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African civet (Civettictis civetta)
Scientific classification
in part

A civet /ˈsɪvɪt/ is a small, lithe-bodied, mostly nocturnal mammal native to tropical Asia and Africa, especially the tropical forests. The term civet applies to over a dozen different mammal species. Most of the species diversity is found in southeast Asia. The best-known civet species is the African civet, Civettictis civetta,[1] which historically has been the main species from which was obtained a musky scent used in perfumery. The word civet may also refer to the distinctive musky scent produced by the animals.

A minority of writers use "civet" to refer only to Civettictis, Viverra and Viverricula civets.[2] But in more common usage in English, the name also covers Chrotogale, Cynogale, Diplogale, Hemigalus, Arctogalidia, Macrogalidia, Paguma, and Paradoxurus civets.


The common name is used for a variety of carnivorous mammalian species, mostly of the family Viverridae. The African palm civet (Nandinia binotata) is genetically distinct and belongs in its own monotypic family, Nandiniidae.

Civets are also called "toddycats" in English, "Luwak" in bahasa Indonesia, "musang" in bahasa Malaysia, and urulǣvā (උරුලෑවා) in Sinhalese. There can be confusion among speakers of Malaysian because the indigenous word "musang" has been mistakenly applied to foxes by printed media instead of "rubah", which is the correct but lesser-known term. Foxes are not native to Southeast Asia, but they exist in popular culture (e.g., visual media imported from the West).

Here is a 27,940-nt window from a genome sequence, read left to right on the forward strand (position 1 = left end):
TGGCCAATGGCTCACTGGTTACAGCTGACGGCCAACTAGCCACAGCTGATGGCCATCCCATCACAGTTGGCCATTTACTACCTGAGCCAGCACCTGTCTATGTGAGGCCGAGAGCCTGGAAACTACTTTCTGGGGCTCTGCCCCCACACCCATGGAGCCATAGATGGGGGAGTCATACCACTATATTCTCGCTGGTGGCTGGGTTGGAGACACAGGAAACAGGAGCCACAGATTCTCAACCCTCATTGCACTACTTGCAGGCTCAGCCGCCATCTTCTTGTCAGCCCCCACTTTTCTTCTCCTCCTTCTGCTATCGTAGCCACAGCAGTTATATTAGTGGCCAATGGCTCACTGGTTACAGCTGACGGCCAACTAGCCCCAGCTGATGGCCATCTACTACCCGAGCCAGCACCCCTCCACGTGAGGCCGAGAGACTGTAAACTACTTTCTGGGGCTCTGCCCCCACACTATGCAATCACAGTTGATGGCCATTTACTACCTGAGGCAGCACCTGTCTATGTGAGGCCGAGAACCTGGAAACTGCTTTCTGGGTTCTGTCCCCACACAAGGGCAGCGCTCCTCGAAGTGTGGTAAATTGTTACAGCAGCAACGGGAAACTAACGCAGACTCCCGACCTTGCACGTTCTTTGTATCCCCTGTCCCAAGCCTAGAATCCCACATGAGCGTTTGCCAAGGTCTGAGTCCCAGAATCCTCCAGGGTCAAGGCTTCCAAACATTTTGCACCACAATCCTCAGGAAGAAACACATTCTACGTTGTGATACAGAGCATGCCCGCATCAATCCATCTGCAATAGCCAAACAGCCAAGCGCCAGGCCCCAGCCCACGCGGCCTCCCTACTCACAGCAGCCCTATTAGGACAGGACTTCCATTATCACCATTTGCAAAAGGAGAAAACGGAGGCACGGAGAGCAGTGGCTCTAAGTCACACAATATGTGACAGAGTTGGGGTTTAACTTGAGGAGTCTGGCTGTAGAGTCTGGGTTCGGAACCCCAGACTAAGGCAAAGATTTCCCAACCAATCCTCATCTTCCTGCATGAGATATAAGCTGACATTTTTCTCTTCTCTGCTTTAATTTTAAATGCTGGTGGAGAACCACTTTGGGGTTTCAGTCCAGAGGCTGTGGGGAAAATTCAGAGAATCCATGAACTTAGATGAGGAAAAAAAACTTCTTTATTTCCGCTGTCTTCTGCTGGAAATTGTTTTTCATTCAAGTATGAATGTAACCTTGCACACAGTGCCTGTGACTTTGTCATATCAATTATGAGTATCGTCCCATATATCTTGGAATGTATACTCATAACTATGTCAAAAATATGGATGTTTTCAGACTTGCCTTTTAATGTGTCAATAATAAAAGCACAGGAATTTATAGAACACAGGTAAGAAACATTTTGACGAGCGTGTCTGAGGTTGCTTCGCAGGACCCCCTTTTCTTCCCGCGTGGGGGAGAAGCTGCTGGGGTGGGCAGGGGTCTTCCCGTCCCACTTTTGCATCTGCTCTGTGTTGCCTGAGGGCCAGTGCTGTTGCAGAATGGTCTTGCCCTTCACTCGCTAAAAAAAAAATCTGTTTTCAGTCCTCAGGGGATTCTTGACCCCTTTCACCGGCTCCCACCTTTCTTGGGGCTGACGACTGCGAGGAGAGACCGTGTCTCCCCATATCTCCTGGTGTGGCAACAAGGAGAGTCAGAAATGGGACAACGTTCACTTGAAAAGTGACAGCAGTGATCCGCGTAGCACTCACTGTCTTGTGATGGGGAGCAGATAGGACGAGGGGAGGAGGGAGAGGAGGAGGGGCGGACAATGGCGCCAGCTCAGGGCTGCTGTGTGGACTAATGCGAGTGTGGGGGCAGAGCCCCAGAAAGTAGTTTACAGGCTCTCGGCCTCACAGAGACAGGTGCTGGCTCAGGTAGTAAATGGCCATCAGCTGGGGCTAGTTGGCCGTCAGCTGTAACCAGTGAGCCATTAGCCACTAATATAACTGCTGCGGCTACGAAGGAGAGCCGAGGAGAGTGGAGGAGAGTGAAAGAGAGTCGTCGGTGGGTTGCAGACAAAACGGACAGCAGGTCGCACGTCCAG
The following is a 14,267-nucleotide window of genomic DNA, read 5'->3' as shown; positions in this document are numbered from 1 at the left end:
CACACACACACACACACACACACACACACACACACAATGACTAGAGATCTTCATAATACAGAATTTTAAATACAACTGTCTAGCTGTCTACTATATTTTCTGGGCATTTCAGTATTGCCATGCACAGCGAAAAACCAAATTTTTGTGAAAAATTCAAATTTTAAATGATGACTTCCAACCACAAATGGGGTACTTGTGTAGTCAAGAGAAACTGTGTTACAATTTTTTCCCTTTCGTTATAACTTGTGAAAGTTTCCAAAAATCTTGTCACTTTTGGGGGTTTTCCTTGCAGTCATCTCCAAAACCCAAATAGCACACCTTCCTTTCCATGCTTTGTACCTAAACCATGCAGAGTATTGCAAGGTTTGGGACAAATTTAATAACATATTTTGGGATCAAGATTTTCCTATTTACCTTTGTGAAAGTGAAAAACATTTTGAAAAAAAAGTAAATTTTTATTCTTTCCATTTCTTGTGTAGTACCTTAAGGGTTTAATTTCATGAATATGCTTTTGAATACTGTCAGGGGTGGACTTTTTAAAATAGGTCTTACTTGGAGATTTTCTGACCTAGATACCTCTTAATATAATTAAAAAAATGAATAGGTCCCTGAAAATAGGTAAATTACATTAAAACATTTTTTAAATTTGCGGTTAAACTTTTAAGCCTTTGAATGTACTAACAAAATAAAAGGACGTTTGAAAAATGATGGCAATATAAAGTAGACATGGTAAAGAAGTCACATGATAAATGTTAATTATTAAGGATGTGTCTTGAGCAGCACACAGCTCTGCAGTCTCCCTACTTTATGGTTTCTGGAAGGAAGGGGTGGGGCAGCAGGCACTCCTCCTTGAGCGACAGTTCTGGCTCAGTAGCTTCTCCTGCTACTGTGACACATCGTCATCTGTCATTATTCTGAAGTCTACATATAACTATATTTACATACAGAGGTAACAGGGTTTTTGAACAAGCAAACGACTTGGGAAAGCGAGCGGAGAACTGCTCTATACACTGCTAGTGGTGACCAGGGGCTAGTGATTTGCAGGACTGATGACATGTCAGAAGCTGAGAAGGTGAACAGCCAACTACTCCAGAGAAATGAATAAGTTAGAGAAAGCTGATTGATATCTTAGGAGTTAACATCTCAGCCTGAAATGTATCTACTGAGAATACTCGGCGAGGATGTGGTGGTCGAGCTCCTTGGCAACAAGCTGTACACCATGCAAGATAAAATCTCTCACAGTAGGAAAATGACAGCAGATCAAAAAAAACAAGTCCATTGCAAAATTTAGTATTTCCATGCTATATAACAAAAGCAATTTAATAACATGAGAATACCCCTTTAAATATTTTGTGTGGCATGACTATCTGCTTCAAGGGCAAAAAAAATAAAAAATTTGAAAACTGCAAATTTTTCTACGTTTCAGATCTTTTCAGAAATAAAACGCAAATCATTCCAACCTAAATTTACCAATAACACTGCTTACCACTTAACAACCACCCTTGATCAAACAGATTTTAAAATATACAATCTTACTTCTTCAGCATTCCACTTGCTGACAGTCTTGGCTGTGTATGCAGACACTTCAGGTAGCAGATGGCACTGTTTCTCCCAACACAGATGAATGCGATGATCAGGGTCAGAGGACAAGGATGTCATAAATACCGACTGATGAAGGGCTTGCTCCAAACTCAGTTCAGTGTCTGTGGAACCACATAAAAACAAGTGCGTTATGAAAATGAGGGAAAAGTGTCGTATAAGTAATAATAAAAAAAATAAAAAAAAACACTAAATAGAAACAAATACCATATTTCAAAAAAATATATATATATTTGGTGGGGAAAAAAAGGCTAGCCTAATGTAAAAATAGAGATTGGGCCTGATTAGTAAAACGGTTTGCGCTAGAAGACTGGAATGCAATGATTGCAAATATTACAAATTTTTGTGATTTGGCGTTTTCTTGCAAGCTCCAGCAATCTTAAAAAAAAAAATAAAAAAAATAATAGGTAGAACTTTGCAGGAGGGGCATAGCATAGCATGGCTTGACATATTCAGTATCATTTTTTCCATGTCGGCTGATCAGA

Physical characteristics[edit]

Civets have a broadly cat-like general appearance, though the muzzle is extended and often pointed, rather like that of an otter or a mongoose. They range in length from about 43 to 71 cm (17 to 28 in) (excluding their long tails) and in weight from about 1.4 to 4.5 kg (3 to 10 lb).

The civet produces a musk (also called civet) highly valued as a fragrance and stabilizing agent for perfume. Both male and female civets produce the strong-smelling secretion, which is produced by the civet's perineal glands. It is harvested by either killing the animal and removing the glands, or by scraping the secretions from the glands of a live animal. The latter is the preferred method today.

Animal rights groups, such as World Animal Protection, express concern that harvesting musk is cruel to animals. Between these ethical concerns and the availability of synthetic substitutes, the practice of raising civets for musk is dying out. Chanel, maker of the popular perfume Chanel No. 5, claims that natural civet has been replaced with a synthetic substitute since 1998.[3]


A captured civet in India.

Viverrids are native to sub-Saharan Africa, Madagascar, the Iberian Peninsula, southern China, South and Southeast Asia. Favoured habitats include woodland, savanna, and mountain biome. In consequence, many are faced with severe loss of habitat; several species are considered vulnerable and the otter civet is classified as endangered. Some species of civet are very rare and elusive and hardly anything is known about them, e.g., the Hose's civet, endemic to the montane forests of northern Borneo, is one of the world's least known carnivores.[4]

South Asia[edit]

In Sri Lanka, the Asian palm civet species is known as "uguduwa" by the Sinhala speaking community. The terms uguduwa and kalawedda are used interchangeably by the Sri Lankan community to refer to the same animal. However, the term kalawedda is mostly used to refer to another species in the civet family, the small Indian civet.